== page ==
In Darkest Africa by explorer Henry M Stanley


Henry Morton Stanley was a Welsh-American journalist and explorer who had made his name after ‘finding’ Dr David Livingstone, a Scottish missionary and explorer who the western world had lost contact with while on an expedition to discover the source of the Nile. 

After ‘finding’ Livingstone, Stanley continued to explore the African continent; between 1886 and 1890 he led the expedition for the relief of Emin Pasha.  In Darkest Africa (1890) is his account as leader of the controversial Emin Pasha Relief Expedition. The mission was plagued by violence, disease, high casualties and scandals involving Europeans members of the expedition.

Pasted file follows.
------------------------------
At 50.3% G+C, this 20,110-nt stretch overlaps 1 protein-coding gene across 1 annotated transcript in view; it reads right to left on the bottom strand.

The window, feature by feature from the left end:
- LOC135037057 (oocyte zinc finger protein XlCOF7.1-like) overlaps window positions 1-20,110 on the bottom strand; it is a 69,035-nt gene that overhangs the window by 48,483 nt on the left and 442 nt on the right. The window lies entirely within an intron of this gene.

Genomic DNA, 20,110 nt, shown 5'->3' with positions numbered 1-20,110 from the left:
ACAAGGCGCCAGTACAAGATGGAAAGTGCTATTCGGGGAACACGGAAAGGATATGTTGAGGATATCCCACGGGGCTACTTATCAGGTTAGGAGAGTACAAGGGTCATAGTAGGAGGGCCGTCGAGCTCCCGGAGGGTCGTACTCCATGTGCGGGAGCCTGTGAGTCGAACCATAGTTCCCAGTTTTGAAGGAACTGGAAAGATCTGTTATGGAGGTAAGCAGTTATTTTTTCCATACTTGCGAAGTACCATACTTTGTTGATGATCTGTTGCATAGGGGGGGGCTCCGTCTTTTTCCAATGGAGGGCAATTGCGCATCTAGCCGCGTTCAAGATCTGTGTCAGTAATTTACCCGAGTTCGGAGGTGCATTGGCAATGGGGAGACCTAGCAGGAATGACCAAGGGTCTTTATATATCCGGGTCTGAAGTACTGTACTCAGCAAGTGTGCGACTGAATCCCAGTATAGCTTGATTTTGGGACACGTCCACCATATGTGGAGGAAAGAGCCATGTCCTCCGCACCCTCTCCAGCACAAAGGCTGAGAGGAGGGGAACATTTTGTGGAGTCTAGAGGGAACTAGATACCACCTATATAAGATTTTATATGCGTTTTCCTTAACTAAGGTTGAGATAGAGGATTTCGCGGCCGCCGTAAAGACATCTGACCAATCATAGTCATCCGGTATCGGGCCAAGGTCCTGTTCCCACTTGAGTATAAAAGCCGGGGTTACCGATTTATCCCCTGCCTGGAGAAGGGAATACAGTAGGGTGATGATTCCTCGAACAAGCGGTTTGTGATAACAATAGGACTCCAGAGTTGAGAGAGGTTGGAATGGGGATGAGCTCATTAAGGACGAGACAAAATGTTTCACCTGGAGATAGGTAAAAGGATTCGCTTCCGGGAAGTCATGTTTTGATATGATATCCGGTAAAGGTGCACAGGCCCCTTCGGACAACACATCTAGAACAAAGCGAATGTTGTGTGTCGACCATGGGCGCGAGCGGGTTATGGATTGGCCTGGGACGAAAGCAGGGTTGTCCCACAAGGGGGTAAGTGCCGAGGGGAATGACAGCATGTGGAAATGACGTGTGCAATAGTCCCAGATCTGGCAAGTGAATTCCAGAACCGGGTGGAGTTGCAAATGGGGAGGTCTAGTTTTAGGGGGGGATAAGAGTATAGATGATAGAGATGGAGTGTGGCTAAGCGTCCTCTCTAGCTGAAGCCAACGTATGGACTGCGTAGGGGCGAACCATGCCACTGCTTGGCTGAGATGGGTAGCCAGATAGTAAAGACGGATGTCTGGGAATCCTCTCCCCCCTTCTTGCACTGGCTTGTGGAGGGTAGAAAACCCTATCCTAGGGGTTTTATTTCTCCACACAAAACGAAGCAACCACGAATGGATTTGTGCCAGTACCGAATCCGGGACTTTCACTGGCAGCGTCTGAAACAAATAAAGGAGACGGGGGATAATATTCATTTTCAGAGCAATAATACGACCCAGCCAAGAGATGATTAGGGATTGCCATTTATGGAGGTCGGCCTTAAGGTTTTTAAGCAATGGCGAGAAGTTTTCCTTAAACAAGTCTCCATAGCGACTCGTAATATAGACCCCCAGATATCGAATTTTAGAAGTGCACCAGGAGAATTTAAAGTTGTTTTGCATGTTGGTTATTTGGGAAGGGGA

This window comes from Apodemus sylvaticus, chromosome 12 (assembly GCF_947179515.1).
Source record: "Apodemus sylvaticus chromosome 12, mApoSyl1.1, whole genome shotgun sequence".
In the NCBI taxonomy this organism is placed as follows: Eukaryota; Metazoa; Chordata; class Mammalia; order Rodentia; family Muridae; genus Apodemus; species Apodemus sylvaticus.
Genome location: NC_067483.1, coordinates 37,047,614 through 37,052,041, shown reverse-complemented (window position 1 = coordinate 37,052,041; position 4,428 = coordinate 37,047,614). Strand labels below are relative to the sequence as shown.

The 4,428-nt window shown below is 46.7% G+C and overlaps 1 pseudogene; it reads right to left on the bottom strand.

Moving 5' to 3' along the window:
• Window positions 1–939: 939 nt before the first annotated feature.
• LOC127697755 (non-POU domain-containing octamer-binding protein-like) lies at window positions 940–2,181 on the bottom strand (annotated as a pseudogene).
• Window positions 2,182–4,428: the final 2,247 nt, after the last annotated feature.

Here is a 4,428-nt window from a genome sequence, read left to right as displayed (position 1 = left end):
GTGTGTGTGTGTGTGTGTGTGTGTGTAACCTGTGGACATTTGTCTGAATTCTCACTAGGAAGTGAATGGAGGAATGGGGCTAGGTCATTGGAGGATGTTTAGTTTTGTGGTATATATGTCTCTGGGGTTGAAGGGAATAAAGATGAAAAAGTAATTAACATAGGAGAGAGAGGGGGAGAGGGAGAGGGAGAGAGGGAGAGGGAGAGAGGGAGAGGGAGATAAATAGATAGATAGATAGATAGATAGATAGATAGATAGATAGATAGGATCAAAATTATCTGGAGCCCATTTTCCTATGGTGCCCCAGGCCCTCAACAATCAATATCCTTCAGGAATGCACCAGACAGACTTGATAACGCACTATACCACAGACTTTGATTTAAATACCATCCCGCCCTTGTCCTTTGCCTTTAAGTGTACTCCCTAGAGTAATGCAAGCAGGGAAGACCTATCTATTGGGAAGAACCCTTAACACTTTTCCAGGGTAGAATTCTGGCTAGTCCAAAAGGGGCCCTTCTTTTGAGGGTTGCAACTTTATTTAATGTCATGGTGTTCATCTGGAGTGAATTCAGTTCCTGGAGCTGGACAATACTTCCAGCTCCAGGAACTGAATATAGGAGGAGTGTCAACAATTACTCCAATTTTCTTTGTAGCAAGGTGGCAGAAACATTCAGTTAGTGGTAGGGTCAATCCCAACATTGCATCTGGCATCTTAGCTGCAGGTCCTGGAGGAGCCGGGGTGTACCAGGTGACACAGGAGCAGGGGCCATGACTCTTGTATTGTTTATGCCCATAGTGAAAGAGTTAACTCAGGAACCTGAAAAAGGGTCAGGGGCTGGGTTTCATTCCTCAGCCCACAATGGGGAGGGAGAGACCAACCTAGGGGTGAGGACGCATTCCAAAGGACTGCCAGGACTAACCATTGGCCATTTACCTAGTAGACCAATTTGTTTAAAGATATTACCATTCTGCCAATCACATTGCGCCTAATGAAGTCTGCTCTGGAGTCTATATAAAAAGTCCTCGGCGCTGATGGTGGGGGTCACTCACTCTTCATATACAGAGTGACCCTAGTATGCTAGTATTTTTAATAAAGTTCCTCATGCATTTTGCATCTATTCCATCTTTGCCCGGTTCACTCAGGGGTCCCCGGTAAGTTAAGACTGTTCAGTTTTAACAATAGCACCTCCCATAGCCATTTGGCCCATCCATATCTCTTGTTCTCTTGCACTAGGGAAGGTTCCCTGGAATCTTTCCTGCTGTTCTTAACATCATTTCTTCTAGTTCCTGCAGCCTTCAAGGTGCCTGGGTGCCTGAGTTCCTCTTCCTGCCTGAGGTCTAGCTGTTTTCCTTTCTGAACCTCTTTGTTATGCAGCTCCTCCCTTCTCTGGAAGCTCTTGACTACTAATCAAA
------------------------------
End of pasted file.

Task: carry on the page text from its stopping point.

Full title:
In Darkest Africa, or the quest, rescue, and retreat of Emin, Governor of Equatoria ... With ... etchings ... illustrations and maps. L.P.
1890, London
Book / Map / Photograph / Illustration / Image
Henry M Stanley
Usage terms
Public Domain
Held by
British Library

Full catalogue details

Related articles

Echoes of Empire

Article by:
Tim Youngs
Power and politics

Professor Tim Youngs considers how Victorian authors chronicled and questioned Britain’s imperial expansion.

The First World War in East Africa

Article by:
Edward Paice
Life as a soldier, Race, empire and colonial troops, Civilians

The First World War was fought out in Africa as well as on the battlefields of Europe. Edward Paice explains how European colonialism during the late 19th and early 20th centuries determined African involvement in the war, and with a focus on the East Africa campaign describes how the fighting affected African populations.

Related collection items